I recently caught up with Iñárritu on his short visit to New York in order to discuss his work. Sitting in the lobby of the Mercer hotel, his dark eyes gleaming with vigor, he talked about existentialism and his life experiences, which have influenced his work.

Features December 7, 2010 By Alex Shephard

Isabelle Huppert as “Maria Vial” in WHITE MATERIAL directed by Claire Denis Photo Credit: © An IFC Films Release (Click to enlarge)

Isabelle Huppert as “Maria Vial” in WHITE MATERIAL directed by Claire Denis Photo Credit: © An IFC Films Release (Click to enlarge)

title24 Isabelle Huppert Interview
Once called “French cinema’s most beloved psychopath,” Isabelle Huppert is renowned for her provocative, intense, and unsparing performances in films such as The Piano Teacher and Violette Nozière. While beguiling, the “psychopath” moniker doesn’t quite stick: the characters Huppert plays can be murderous or sadomasochistic, but her performances are characterized by an exploration of the darker side of human nature, rather than an exploitation of it.
     In her latest film, White Material, Huppert plays Maria, the white manager of a coffee plantation in an unidentified African country on the verge of civil war. When most – if not all – of the other white families flee, Maria refuses to leave: a refusal that is either the mark of exceptional resolve or exceptional stubbornness. Eventually her son takes up with child soldiers following a rebel leader known only as “The Boxer,” while Maria, with her deep, mysterious attachment to the land, refuses to acknowledge that the country she has lived in for so long has been irreversibly altered. PLANET spoke to Isabelle Huppert about White Material, her work with renowned French director Claude Chabrol, as well as her recent unexpected appearance in Law and Order: SVU.

Books, Features November 10, 2010 By Jesse Montgomery

Illustration and Images courtesy of Charles Burns

Illustration and Images courtesy of Charles Burns

charlesburns title Charles Burns Interview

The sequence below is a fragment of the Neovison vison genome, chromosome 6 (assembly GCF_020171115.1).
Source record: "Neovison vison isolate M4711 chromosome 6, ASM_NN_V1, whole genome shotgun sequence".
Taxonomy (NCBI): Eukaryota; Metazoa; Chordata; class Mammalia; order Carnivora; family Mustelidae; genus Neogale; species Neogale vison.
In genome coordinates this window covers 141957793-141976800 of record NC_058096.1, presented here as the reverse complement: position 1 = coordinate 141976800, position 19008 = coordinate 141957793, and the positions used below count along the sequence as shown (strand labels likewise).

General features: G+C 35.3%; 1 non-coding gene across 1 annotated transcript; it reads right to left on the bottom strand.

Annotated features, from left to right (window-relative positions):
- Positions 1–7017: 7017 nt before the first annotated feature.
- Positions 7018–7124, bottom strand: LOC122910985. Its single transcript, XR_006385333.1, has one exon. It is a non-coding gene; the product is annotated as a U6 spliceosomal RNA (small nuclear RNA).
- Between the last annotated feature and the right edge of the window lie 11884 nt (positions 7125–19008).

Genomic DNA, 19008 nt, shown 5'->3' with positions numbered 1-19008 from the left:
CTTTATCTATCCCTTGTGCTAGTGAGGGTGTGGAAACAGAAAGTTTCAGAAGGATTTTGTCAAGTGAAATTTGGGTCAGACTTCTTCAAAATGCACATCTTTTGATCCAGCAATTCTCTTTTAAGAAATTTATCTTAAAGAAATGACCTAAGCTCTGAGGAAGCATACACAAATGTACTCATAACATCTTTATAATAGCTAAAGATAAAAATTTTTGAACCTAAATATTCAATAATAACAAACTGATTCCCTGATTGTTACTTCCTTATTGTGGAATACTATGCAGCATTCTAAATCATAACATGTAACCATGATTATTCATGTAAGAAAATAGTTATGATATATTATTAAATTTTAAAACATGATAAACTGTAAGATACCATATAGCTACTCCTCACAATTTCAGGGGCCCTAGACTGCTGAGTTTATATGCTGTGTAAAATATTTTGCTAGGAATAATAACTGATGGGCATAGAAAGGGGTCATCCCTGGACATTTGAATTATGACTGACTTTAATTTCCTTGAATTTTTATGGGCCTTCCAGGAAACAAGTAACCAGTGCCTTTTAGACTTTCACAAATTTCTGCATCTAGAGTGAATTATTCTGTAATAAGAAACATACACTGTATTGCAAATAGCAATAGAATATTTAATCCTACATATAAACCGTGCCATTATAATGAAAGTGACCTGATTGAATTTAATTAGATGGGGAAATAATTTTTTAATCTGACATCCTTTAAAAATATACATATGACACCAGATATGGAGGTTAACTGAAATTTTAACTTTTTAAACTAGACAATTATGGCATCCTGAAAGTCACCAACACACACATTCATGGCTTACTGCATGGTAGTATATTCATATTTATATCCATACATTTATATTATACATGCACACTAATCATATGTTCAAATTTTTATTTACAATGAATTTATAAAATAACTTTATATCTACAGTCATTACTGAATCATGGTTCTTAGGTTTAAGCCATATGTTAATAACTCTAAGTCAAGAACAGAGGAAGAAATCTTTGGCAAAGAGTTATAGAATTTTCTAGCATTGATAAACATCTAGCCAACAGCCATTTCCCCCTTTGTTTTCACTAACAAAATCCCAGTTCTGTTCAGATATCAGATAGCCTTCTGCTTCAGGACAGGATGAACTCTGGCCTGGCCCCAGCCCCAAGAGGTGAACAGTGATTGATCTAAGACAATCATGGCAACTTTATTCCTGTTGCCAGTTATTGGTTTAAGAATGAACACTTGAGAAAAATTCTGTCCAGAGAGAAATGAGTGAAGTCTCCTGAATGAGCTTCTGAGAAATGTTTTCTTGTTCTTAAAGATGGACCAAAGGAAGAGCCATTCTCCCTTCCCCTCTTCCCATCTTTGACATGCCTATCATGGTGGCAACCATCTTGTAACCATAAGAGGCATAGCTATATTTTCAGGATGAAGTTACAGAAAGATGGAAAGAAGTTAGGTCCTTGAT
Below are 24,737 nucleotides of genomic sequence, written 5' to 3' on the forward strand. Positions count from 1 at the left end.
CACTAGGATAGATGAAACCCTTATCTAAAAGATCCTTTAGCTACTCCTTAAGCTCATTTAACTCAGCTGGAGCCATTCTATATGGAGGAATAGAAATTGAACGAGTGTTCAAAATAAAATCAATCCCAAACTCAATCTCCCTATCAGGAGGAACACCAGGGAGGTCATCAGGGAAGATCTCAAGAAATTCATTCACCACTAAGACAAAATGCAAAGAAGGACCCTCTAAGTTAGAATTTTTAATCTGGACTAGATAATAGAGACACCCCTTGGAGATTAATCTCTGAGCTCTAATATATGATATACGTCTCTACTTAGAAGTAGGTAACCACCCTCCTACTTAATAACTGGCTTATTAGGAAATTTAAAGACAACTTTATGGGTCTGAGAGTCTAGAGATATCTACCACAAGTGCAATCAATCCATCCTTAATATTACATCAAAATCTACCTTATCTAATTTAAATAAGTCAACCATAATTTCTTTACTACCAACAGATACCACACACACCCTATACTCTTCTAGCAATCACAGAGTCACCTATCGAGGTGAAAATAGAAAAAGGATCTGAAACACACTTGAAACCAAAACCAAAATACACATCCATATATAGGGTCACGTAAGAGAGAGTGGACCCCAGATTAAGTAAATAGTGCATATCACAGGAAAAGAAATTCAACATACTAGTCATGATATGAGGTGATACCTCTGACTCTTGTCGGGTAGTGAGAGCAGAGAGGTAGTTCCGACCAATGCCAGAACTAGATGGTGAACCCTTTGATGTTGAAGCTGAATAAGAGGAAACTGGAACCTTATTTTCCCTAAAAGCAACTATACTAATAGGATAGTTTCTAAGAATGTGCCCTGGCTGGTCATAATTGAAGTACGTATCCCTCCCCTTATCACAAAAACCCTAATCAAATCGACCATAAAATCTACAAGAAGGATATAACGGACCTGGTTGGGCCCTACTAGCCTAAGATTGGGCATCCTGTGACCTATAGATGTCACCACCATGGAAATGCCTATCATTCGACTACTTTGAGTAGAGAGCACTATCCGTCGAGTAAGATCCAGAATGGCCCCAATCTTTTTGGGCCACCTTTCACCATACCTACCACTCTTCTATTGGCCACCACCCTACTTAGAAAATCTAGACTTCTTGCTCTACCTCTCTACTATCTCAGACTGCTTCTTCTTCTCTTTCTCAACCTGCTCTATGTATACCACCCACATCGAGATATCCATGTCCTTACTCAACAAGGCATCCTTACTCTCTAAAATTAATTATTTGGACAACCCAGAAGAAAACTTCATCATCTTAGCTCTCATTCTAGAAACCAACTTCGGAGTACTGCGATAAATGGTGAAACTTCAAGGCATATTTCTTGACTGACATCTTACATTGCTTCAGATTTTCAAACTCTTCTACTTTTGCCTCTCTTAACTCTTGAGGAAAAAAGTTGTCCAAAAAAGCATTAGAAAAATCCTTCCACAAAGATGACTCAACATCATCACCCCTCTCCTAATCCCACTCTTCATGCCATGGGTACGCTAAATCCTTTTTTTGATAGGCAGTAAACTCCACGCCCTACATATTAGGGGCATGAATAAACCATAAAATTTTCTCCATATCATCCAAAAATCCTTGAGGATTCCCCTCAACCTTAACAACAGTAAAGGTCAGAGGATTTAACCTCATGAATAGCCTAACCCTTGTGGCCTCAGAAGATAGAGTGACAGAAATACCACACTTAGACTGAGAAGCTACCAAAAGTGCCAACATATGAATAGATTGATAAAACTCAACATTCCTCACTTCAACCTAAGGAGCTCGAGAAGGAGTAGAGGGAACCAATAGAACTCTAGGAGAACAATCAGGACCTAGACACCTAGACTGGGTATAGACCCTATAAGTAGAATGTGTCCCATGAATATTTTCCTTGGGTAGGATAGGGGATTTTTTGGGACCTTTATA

Charles Burns has been a luminary of the alternative comics world since the early ’80s, when his work was published in the underground comics anthology RAW, edited by Art Spiegelman and Françoise Mouly. Most famous for Black Hole — published between 1995 and 2005, the series chronicles the misfortunes of a group of Seattle teenagers who contract a horrifying sexually transmitted disease which leads to gruesome disfigurations — Burns is also the in-house illustrator for The Believer and has done advertising work for commercial products such as Altoids and Coca-Cola.
     His latest work, X’ed Out (Pantheon Books, $19.95), will be released on October 19th as the first installment in a new trilogy. Printed in brilliant full color, the book follows a young man named Doug as he drifts in and out of sleep-like states, flashbacks and what seem to be full on, drug-induced hallucinations. PLANET sat down with Charles Burns in his Philadelphia home to talk about X’ed Out, his so-deemed “genius for the grotesque” and why he doesn’t write teenage vampire romances.

Features October 20, 2010 By Alex Shephard

Director Gaspar Noé , An IFC Films release (Click images to enlarge)

Director Gaspar Noé , An IFC Films release (Click images to enlarge)

gaspar title Gaspar Noé Interview
Of contemporary filmmakers, perhaps only Lars von Trier could claim to be more divisive and controversial than Gaspar Noe. There are the hostile reviews, walkouts at Cannes, and the scene in his second feature, Irreversible, in which Monica Bellucci’s character is savagely beaten and raped — the origin of much of the controversy.